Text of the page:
Perhaps OPM will find a way to resolve this particular issue facing members of Congress and their staffers. But it’s saying something that with all the senators, representatives, lawyers, legislative gurus and health care policy experts floating through Capitol Hill, there’s still utter confusion about what the proper application of this particular provision is. How are tens of millions of Americans and millions of businesses supposed to make sense of the law and determine how it will affect their special circumstances?
via Obamacare’s uncertainty strikes Congress | WashingtonExaminer.com.
April 26, 2013
The White House sums up the central idea behind the health care exchanges in the new federal health law with a simple motto: “more choices, greater competition.”
But even some stalwart supporters of the Affordable Care Act worry that in many states, people won’t have a lot of health insurance choices when the exchanges launch in October.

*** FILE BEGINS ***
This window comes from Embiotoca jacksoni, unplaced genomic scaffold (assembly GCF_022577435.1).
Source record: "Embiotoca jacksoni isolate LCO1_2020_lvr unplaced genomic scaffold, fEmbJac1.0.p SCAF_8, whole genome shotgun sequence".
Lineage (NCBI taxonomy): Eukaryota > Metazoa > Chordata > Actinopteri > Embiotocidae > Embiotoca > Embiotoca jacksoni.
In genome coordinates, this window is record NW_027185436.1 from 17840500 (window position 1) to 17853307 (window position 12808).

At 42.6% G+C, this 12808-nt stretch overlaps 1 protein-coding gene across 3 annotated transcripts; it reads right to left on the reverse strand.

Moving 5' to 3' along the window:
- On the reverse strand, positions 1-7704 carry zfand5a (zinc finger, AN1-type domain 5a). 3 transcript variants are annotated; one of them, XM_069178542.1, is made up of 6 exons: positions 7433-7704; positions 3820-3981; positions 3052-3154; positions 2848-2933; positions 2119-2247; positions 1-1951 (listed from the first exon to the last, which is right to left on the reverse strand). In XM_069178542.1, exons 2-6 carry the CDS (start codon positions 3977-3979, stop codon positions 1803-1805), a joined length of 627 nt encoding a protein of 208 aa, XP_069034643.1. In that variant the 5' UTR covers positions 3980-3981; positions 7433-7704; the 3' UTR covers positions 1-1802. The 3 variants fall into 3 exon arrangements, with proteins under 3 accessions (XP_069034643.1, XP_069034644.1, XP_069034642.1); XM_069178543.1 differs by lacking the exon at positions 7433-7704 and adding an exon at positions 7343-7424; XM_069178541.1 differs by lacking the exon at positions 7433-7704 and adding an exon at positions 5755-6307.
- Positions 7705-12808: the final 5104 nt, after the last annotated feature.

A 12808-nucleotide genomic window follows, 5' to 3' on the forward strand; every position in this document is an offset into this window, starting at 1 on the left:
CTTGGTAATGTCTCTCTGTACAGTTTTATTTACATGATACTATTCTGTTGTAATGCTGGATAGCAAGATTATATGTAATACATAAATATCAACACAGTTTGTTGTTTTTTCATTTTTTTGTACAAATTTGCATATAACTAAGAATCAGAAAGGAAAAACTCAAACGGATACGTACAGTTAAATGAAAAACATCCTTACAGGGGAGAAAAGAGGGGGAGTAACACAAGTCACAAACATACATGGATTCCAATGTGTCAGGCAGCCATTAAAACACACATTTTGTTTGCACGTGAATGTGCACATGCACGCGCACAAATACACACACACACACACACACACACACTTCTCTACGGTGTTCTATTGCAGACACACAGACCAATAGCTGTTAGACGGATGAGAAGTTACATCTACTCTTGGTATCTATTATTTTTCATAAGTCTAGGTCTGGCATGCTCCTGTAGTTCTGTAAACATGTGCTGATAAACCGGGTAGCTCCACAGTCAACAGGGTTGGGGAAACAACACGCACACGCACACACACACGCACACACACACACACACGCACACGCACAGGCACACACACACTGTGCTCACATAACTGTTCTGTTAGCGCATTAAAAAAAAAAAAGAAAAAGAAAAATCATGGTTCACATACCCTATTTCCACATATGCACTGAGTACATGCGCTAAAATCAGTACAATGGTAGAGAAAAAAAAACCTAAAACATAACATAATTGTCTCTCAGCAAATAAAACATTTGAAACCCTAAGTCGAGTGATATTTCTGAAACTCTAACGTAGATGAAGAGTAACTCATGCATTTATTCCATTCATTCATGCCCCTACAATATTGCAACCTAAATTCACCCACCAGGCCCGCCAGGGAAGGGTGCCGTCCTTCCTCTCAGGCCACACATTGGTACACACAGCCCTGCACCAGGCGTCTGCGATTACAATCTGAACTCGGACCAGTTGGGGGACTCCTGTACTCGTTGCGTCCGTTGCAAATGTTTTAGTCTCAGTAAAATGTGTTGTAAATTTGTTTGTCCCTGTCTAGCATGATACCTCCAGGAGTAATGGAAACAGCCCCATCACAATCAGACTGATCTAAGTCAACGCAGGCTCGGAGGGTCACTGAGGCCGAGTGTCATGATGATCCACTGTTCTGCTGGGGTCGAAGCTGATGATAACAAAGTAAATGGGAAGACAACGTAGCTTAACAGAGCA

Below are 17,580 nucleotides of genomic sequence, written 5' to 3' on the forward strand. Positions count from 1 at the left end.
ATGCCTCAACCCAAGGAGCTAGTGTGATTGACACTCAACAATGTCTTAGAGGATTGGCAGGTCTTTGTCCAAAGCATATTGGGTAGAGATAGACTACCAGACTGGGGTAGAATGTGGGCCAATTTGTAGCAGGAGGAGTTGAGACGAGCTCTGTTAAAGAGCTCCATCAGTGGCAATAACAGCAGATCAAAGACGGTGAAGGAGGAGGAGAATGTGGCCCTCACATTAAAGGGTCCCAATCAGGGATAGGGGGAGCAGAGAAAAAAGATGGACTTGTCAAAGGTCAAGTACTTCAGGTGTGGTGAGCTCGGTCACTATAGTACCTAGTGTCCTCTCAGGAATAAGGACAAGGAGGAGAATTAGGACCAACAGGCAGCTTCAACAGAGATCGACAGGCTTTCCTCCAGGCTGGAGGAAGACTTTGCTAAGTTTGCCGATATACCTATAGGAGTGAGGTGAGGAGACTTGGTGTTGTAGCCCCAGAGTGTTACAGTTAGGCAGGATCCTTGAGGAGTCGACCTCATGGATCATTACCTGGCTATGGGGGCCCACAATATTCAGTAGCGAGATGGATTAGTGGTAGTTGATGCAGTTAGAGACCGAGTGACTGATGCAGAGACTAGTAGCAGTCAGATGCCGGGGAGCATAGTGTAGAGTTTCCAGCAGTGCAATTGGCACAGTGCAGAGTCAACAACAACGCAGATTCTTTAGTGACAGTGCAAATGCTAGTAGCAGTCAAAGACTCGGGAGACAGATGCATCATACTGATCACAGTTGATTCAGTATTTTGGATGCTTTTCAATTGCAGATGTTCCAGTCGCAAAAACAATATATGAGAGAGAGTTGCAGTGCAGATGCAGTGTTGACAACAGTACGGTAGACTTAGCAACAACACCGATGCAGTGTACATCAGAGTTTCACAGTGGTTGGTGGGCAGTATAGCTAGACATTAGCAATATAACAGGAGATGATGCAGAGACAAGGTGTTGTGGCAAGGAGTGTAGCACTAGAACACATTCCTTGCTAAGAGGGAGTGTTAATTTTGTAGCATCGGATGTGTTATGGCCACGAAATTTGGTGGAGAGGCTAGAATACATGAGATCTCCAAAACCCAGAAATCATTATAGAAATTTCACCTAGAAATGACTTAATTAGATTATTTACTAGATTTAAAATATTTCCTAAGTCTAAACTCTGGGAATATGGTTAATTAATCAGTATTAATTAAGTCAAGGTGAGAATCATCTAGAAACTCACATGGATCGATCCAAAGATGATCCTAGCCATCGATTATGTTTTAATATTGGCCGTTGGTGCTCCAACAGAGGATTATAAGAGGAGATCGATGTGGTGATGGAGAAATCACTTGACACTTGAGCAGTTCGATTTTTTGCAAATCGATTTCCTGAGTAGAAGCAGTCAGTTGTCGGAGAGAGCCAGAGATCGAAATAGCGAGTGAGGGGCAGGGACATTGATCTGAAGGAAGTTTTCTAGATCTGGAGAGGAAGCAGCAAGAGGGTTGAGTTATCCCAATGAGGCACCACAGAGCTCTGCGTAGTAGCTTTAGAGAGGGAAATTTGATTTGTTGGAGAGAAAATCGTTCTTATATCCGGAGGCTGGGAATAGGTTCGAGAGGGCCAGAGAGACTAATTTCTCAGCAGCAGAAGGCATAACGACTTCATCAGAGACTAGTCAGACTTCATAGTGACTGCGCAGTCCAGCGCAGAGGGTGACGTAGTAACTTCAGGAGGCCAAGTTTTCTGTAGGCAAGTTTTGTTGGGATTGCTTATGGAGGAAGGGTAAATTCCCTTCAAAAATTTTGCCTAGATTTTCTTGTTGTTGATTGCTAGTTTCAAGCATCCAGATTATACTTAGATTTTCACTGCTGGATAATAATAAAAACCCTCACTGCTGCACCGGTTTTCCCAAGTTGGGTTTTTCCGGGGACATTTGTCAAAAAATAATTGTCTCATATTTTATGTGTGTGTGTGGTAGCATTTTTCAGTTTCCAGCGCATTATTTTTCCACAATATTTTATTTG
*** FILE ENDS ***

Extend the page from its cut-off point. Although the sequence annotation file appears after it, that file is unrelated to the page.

via Affordable Care Act Health Exchanges May Lack Competition When They Launch in October.
April 26, 2013
Last Thursday, the Bipartisan Policy Center’s (BPC) Health Care Cost Containment Initiative released a comprehensive plan to increase efficiency and reduce costs while reorienting the nation’s health care system to become more patient-centered. That combination would ideally lead not only to a more sustainable fiscal future but to better health care as well.
The plan targets the largest health care levers that federal policymakers have: Medicare and the tax code — specifically the exclusion of employer-provided health care from taxation. The plan, as scored by health policy experts, would reduce budget deficits over the next 10 years and then continue to lower the trajectory of the federal debt.
Medicare would be transformed into a system that rewards value and coordination instead of the quantity of services, and the tax code would no longer encourage overspending on health care. Furthermore, these changes at the federal level are meant to encourage and incent a more rational private health care system.
These lofty goals were heralded by BPC’s health care leaders: former Senators Tom Daschle, Bill Frist and Pete Domenici, along with Dr. Alice Rivlin. Their agreement after a year of discussion, painstaking research and stakeholder outreach suggests that their scrupulously bipartisan conclusions might be more than just a legislative pipe dream.
via Might Health Care Reform Be the ‘Grand Bargain’? | The Concord Coalition.